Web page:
Congratulations to each of the scholars! We are proud to recognize the determination, success and ambition of these extraordinary people.
"Many days, it is not my mom who gets out of bed, but her MS. Each day is saturated with uncertainty: what will go wrong? How many times will she stumble today? Will she be alright without me by her side? I often feel impelled to be at my mom’s aid to ensure that she is safe from every lurking threat. Realistically, this is not soluble.”
Tyler L. Heidt
“In the near future I will be attending OSU, in Corvallis. I plan to major in Biology and minor in Sports Science Medicine. These will be the stepping stones to achieving my overall goal of becoming a Certified Physician’s Assistant. I have always wanted to help people. But when my father was diagnosed 5 years ago, I knew that the medical field was where I wanted to be. Without your gracious support I couldn’t achieve my dreams."
Noah A. Teeter
“My mother, who has had MS for as long as I can remember, has always struggled with it. When she started volunteering and coming back from the Walk MS and Bike MS events she seemed more cheerful and happy than when I would normally see her. She surrounded herself with people who knew what it was like to be in her situation and to feel the same as her.”
“Cooking meals for the family and going to the grocery store are just little things that have reassured my mother that it is okay to have down time. My mom has taught me the successful roles of a housewife and an independent woman, potentially preparing me for my future. This experience in my life has allowed me to bring out my motherly tendencies; I enjoy keeping my home happy, clean and properly prepared.”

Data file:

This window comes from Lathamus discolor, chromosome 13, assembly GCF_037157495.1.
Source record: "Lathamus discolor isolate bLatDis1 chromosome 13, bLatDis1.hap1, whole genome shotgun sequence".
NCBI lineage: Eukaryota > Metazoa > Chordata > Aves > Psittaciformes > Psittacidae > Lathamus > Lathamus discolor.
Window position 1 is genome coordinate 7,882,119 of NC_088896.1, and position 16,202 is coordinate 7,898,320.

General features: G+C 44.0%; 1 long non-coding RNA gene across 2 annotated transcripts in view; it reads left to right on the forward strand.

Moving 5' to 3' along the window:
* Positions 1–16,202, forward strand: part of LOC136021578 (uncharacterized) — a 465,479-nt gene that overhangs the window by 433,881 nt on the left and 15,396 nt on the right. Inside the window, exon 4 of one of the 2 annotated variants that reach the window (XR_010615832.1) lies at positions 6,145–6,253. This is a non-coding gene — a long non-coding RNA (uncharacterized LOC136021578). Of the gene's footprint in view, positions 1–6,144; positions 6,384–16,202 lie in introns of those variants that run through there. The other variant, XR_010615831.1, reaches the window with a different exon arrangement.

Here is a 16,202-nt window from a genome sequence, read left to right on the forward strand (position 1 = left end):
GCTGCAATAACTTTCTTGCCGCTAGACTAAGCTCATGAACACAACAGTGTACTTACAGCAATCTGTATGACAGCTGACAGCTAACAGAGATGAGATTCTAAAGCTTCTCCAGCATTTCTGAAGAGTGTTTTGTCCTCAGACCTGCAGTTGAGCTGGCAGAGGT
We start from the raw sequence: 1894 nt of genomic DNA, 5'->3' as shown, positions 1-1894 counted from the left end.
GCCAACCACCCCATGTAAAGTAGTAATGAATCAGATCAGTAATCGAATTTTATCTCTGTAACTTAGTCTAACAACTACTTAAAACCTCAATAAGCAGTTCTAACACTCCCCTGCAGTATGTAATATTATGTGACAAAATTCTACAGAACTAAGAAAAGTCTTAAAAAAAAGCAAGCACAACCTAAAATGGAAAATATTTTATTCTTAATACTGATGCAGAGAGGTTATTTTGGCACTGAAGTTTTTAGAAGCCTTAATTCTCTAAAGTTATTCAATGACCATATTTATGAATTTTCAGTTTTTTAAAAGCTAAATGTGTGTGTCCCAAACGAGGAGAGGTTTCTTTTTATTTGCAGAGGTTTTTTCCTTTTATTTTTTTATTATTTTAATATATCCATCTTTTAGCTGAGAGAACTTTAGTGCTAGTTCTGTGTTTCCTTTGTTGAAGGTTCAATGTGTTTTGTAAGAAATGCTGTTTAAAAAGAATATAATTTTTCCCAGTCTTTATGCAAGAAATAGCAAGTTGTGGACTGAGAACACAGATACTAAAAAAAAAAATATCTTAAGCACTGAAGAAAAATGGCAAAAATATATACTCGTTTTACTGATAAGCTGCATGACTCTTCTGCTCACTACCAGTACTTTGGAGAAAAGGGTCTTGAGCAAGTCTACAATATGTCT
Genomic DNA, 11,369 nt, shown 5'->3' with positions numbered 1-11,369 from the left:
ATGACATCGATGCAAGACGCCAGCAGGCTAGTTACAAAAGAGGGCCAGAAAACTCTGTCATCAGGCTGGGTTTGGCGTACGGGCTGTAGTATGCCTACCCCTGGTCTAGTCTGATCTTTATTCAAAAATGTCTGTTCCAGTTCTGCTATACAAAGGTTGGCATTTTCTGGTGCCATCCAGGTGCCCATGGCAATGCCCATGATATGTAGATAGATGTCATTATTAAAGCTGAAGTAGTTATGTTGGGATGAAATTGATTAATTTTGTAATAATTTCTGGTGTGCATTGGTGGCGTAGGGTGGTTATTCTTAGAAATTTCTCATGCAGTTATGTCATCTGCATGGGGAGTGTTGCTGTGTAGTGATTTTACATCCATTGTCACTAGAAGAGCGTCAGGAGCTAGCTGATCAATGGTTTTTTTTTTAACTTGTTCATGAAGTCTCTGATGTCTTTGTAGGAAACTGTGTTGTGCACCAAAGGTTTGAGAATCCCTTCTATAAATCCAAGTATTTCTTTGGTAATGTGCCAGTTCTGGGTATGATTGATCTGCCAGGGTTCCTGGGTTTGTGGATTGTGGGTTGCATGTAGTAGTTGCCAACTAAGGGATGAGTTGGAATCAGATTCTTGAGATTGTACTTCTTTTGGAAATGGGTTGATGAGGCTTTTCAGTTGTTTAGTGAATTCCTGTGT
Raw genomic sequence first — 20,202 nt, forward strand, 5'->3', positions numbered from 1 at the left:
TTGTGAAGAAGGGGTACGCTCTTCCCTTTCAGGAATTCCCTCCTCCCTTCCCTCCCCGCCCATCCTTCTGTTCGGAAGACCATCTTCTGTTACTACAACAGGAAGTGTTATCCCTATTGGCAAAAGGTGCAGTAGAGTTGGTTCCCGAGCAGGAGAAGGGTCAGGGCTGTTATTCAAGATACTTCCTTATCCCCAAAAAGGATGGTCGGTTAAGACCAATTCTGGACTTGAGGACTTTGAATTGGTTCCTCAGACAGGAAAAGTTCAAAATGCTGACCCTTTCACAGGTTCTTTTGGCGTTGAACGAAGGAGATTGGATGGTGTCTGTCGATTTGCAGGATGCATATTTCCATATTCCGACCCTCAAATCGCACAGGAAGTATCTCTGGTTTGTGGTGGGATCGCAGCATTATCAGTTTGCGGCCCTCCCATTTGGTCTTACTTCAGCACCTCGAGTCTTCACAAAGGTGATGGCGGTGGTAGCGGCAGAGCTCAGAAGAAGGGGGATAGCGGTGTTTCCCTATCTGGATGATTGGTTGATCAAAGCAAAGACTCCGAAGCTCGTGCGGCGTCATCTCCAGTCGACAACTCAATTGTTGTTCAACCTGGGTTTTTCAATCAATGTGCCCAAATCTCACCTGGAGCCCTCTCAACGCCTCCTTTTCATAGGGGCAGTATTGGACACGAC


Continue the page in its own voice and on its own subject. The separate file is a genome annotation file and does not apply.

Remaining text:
“Before her diagnosis and before we knew why she was feeling so sick, I was often frustrated with the lack of energy my mom had and the lack of enthusiasm it appeared she had for what was happening in our family life. I felt it was unfair. After the diagnosis, I started researching the disease, and ultimately decided to volunteer at the National MS Society, Oregon Chapter, in order to show my support for my mom and others in similar situations.”
Isaac L. Marron
“There are many places my mom can’t go now. Walking has become very difficult for her so when there are places that the walker or wheelchair can’t go, like the sand dunes or when it is snowy, I put her on my back. I want her to experience and see the view as badly as I myself want to see it. Through small things like carrying her or being light-hearted, I don’t let MS become something that is always in the way of living life, but make it a part of everyday life.”
Emily E. Christman
“It was up to me to help support mom at home, cook dinner for everyone which became quite the task when Dad went on a special diet that has so far worked very well in controlling the MS. Right now he can’t have any saturated fat which also means no dairy. The diet change was quite an impact on our family because we decided to help support him by also taking up the diet. Dinner got very interesting some days but we’ve managed to figure out how to cook without using saturated fats.”
Erin K. Heath
“The most important thing that I’ve gained from my experiences with Multiple Sclerosis, however, has nothing to do with my own self-image, but rather how I see others. The effects of MS aren’t always visible, just like any other hardship someone may be going through such as depression, anxiety, abuse, etc. Because of the invisibility of MS, when people look at my family they are quick to judge and believe that nothing is wrong."
“MS has defined the person I am. This monster has taught me lessons on life that I feel privileged for. It may have altered my life in the beginning, but in the end it has taught me how to be grateful. Each day truly is a gift that shouldn’t be wasted dwelling on circumstances that can’t be changed. My dad will always be my inspiration as I move on to pursue my future ambitions.”
2015-16 SCHOLARSHIP INFO
For more information, call 1-800-344-4867 or visit www.nationalMSsociety.org/scholarship.